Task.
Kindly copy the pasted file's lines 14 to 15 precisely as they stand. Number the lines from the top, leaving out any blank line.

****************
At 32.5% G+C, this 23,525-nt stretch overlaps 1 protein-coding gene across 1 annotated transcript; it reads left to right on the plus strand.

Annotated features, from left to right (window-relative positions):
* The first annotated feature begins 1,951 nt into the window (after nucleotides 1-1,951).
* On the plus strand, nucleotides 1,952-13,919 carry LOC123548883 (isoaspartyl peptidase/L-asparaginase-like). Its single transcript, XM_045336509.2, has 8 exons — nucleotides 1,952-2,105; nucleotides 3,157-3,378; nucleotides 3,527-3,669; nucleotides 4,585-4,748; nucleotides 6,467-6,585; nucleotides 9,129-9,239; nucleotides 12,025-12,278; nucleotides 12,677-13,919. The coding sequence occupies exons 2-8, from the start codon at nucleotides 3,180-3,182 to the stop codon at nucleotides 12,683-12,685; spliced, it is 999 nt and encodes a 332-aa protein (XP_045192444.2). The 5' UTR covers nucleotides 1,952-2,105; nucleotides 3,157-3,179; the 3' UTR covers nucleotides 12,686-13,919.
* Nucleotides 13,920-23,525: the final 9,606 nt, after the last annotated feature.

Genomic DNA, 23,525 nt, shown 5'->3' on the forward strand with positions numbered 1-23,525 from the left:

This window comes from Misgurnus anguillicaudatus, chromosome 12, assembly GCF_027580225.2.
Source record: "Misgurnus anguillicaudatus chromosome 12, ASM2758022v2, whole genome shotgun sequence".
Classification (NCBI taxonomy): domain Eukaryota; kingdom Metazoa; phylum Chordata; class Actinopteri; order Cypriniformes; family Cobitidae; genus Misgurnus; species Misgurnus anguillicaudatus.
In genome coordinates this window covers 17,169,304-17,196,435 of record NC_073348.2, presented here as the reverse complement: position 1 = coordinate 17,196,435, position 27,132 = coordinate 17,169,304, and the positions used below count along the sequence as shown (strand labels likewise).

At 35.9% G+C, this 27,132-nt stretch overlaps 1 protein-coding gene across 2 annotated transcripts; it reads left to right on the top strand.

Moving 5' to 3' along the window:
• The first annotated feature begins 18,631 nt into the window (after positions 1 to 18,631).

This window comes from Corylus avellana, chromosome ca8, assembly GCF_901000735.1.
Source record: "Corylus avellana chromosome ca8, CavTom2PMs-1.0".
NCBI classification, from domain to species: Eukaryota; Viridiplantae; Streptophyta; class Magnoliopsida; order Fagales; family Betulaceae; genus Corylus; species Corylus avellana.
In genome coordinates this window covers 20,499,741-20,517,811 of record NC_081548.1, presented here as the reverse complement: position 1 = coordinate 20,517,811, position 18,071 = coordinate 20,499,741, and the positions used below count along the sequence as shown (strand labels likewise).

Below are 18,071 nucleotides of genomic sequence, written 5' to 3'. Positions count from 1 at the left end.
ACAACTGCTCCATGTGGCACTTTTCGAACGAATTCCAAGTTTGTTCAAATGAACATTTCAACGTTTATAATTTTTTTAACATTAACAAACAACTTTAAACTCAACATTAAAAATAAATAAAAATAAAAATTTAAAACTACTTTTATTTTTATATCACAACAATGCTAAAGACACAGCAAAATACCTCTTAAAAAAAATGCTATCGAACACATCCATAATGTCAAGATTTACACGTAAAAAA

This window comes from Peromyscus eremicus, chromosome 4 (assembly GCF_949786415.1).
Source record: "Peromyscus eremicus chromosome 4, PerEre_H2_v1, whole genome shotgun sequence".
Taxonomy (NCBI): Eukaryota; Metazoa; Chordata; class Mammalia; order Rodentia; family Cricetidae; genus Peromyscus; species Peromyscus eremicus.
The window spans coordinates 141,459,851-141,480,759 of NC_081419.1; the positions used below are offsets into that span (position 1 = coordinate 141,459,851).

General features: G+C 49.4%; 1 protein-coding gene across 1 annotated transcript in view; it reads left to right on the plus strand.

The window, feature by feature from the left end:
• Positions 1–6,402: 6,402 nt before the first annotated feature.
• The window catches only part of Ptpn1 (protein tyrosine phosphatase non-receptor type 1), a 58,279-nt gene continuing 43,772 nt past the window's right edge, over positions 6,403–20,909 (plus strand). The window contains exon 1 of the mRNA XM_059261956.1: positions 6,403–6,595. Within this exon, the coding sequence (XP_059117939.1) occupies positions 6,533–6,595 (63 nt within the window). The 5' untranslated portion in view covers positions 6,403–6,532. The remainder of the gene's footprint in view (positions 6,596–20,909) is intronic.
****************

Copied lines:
This window comes from Corylus avellana, chromosome ca8, assembly GCF_901000735.1.
Source record: "Corylus avellana chromosome ca8, CavTom2PMs-1.0".